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Stock market is ‘telegraphing a recovery’ from coronavirus crisis: Ariel Investments Co-CEO Mellody Hobson

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Yahoo Finance’s Editor-In-Chief Andy Serwer sat down with Mellody Hobson, President & Co-CEO of Ariel Investments to discuss her thoughts on market recovery.

Video Transcript

- Well, as we look at the recent market trajectory, a lot of investors have been trying to figure out what the market is telling us and whether it's pricing in an appropriate trajectory for the economy.

Our editor-in-chief, Andy Serwer, had the chance to sit down with Mellody Hobson. She's co-CEO and President of Ariel Investments. And she gave her take on that question.

MELLODY HOBSON: So I think in some ways what the market is telling us, it's telegraphing a recovery. It's telegraphing the fact that this will end. It will not go on forever, even though it feels like it will. And it tells us not to anchor to now. Now that doesn't mean there won't be more pain and anguish. And certainly, a lot of people are suffering right now. But the market, in its own way, is forecasting.

- Again, that was Mellody Hobson of Ariel Investments. And Adam, this seems-- I mean, you and I have been talking on a daily basis with market participants. This seems to be increasingly sort of the conventional wisdom here.

ADAM SHAPIRO: Well, conventional wisdom. And people always want to try to grab onto some signs of hope. But behind that is demand destruction. And how do you get-- this market may be ahead of itself, if consumers are not going to come back-- you look at what's happening in Germany. I think it was Bloomberg reported that although stores are open, people are not shopping. They're not going into the storms, as a form of self protection.

So we may start opening up the country. We may start trying to get back to normal. But the markets, if they're looking six months, even a year out, are you going to change your shopping habits, your spending habits, or are you going to go back to the way it was before? Because that would be a plus for companies if we all went back to the way it was before. But is anyone really going there?

ANDY SERWER: You know, the markets seem to think that we're going to have a linear return to normal. It may not be rapid but it will take place at some kind of consistent pace. I think there's a very good chance that's not going to happen. And one of the warning signs would be if we start to see a resurgence of the virus in some of these states that are starting to reopen, I think that changes the equation for everybody.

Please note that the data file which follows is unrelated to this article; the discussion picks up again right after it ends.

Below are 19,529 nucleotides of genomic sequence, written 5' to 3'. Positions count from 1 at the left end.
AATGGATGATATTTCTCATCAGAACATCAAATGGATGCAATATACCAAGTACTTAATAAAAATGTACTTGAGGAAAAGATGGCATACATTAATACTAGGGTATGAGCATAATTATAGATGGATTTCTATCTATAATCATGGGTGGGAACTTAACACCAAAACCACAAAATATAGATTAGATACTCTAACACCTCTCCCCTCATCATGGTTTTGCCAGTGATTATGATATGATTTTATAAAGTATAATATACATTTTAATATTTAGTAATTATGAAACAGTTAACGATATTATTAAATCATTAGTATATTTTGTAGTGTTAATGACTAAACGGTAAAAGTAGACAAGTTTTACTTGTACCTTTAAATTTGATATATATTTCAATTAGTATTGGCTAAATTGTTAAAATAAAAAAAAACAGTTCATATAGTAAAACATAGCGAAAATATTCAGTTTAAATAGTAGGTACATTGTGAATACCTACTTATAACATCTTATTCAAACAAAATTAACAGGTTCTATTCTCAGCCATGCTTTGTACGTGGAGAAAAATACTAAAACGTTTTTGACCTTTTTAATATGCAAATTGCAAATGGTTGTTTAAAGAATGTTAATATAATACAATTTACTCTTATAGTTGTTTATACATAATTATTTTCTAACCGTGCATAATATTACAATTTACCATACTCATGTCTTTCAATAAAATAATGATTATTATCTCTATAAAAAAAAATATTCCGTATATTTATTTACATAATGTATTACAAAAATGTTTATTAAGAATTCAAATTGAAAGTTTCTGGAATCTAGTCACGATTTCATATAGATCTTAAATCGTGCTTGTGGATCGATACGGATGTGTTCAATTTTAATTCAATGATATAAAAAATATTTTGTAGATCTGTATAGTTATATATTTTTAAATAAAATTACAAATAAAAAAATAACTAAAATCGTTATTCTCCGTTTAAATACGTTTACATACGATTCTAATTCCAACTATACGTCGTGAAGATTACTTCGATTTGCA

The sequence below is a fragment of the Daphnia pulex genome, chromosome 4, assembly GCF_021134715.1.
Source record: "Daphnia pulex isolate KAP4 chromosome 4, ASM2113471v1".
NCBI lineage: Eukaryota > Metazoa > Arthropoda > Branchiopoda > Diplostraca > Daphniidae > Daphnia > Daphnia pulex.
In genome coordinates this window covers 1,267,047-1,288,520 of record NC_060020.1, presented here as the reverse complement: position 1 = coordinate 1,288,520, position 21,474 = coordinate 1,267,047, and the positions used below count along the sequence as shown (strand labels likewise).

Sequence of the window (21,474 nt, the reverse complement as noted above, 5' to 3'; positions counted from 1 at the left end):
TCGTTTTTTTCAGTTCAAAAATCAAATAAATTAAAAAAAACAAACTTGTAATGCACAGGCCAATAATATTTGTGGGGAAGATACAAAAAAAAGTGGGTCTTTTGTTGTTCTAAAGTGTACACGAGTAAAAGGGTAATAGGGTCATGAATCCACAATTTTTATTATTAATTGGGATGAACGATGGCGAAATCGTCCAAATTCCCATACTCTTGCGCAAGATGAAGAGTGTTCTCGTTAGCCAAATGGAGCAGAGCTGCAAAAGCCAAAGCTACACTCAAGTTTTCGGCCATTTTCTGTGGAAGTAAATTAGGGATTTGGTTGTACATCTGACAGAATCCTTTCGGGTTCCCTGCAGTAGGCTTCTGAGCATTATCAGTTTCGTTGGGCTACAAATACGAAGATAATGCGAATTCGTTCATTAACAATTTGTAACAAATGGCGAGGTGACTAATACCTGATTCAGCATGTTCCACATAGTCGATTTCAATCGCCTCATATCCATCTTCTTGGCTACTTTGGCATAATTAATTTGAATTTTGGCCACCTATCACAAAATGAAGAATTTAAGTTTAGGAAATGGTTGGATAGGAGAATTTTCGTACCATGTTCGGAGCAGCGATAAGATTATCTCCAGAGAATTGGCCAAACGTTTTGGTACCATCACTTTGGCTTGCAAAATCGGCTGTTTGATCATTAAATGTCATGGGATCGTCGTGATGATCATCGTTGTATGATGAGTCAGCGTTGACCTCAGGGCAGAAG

You know, Georgia is the canary in the coal mine right now, because it's gone further than most states in terms of letting businesses reopen. And it's possible within a couple weeks, we could see the state saying, we changed our mind, we think businesses need to close again because we're seeing a resurgence of cases.

That would be kind of a worst case scenario in markets. And that is the possible W-shaped outcome that some economists are talking about here.

- I think it's also just worth noting that no one really knows here. And we're all having conversations with market participants. I want to share one that I had just last night with an investment banker. And he gave me this analogy that I thought was so interesting. And basically, there's kind of this disconnect between the real economy and the markets.

And when you think about rebooting the economy, he analogized it to, look, you have this aircraft carrier going across the Atlantic Ocean. You shut off the engines and it just kind of drifts for a while. And then all of a sudden, you have to reboot it. You have to take a while to get back on course. And I just thought that was such a great way of putting it.

Because you're right, our habits-- are we all going to go to restaurants again? Are we going to go into a theater? You have to think about these things. What's going to become sticky while we're all in our shelter in place? Are we going to start cooking more from home because we realize that, hey, it's better for my waistline, my wallet, and I just feel better? Or I mean, it's a lot of different things to consider here.

- Yeah. They definitely are. Although that aircraft carrier analogy, I might say, it's sort of coming under fire at the same time that it's going across. It's not exactly intact. But we'll see what happens when we all come out of this. Thanks, Julia.